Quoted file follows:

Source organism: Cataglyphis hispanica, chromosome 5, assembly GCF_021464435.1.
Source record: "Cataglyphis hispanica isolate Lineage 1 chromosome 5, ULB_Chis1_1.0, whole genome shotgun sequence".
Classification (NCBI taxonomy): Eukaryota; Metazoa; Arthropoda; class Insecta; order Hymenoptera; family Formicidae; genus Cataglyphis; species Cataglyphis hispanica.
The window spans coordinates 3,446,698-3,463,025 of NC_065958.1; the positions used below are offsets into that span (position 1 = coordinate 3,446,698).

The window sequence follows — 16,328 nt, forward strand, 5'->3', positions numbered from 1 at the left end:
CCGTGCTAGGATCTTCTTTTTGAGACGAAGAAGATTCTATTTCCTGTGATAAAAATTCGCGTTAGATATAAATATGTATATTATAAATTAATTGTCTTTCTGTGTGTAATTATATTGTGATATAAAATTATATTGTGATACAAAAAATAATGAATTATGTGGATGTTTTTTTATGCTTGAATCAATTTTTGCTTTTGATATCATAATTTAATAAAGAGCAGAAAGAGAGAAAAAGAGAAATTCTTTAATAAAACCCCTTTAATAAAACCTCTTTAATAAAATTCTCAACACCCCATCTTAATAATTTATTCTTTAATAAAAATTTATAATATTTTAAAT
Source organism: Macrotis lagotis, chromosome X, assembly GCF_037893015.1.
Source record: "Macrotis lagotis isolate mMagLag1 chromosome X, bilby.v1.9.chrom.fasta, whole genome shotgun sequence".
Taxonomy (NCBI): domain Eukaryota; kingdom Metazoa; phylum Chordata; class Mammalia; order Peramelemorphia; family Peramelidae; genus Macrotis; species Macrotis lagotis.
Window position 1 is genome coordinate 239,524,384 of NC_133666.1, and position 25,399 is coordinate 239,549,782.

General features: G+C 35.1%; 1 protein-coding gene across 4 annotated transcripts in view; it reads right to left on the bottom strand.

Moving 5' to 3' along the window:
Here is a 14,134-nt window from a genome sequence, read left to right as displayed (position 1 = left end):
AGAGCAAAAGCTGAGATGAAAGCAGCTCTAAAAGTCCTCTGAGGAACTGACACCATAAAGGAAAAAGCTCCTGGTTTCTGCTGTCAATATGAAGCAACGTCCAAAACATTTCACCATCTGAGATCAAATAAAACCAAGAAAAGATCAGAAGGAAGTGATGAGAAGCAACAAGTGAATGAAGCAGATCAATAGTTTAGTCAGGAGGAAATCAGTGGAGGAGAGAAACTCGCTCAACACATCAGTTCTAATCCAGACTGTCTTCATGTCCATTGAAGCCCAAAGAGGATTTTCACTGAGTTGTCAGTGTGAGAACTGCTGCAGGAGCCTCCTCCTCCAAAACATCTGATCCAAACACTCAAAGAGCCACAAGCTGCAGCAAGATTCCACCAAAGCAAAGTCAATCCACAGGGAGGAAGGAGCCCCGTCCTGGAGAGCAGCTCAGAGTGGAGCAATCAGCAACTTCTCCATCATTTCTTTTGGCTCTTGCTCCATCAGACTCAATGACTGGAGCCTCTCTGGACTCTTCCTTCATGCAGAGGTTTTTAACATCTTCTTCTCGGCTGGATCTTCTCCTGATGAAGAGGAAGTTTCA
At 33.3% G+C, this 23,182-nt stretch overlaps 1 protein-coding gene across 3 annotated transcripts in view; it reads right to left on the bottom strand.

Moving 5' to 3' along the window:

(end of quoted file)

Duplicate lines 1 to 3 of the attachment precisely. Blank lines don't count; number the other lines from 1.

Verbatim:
Source organism: Cataglyphis hispanica, chromosome 5, assembly GCF_021464435.1.
Source record: "Cataglyphis hispanica isolate Lineage 1 chromosome 5, ULB_Chis1_1.0, whole genome shotgun sequence".
Classification (NCBI taxonomy): Eukaryota; Metazoa; Arthropoda; class Insecta; order Hymenoptera; family Formicidae; genus Cataglyphis; species Cataglyphis hispanica.